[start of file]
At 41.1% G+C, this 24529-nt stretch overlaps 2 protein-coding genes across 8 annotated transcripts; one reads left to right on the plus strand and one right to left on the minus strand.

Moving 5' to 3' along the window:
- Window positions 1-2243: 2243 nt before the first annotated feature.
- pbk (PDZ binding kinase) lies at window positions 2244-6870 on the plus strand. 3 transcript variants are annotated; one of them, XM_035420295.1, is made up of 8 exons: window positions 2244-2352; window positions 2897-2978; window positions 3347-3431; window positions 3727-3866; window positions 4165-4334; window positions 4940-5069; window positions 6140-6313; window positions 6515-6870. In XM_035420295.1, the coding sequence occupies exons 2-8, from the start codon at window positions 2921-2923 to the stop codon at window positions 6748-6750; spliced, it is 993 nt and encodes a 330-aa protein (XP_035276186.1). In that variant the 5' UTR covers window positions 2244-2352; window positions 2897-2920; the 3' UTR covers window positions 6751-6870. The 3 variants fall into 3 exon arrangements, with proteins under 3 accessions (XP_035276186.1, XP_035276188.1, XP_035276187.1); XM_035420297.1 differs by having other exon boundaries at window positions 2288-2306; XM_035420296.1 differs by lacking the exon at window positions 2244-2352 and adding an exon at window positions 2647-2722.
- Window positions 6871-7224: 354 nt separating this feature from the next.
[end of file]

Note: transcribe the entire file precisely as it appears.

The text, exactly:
At 41.1% G+C, this 24529-nt stretch overlaps 2 protein-coding genes across 8 annotated transcripts; one reads left to right on the plus strand and one right to left on the minus strand.

Moving 5' to 3' along the window:
- Window positions 1-2243: 2243 nt before the first annotated feature.
- pbk (PDZ binding kinase) lies at window positions 2244-6870 on the plus strand. 3 transcript variants are annotated; one of them, XM_035420295.1, is made up of 8 exons: window positions 2244-2352; window positions 2897-2978; window positions 3347-3431; window positions 3727-3866; window positions 4165-4334; window positions 4940-5069; window positions 6140-6313; window positions 6515-6870. In XM_035420295.1, the coding sequence occupies exons 2-8, from the start codon at window positions 2921-2923 to the stop codon at window positions 6748-6750; spliced, it is 993 nt and encodes a 330-aa protein (XP_035276186.1). In that variant the 5' UTR covers window positions 2244-2352; window positions 2897-2920; the 3' UTR covers window positions 6751-6870. The 3 variants fall into 3 exon arrangements, with proteins under 3 accessions (XP_035276186.1, XP_035276188.1, XP_035276187.1); XM_035420297.1 differs by having other exon boundaries at window positions 2288-2306; XM_035420296.1 differs by lacking the exon at window positions 2244-2352 and adding an exon at window positions 2647-2722.
- Window positions 6871-7224: 354 nt separating this feature from the next.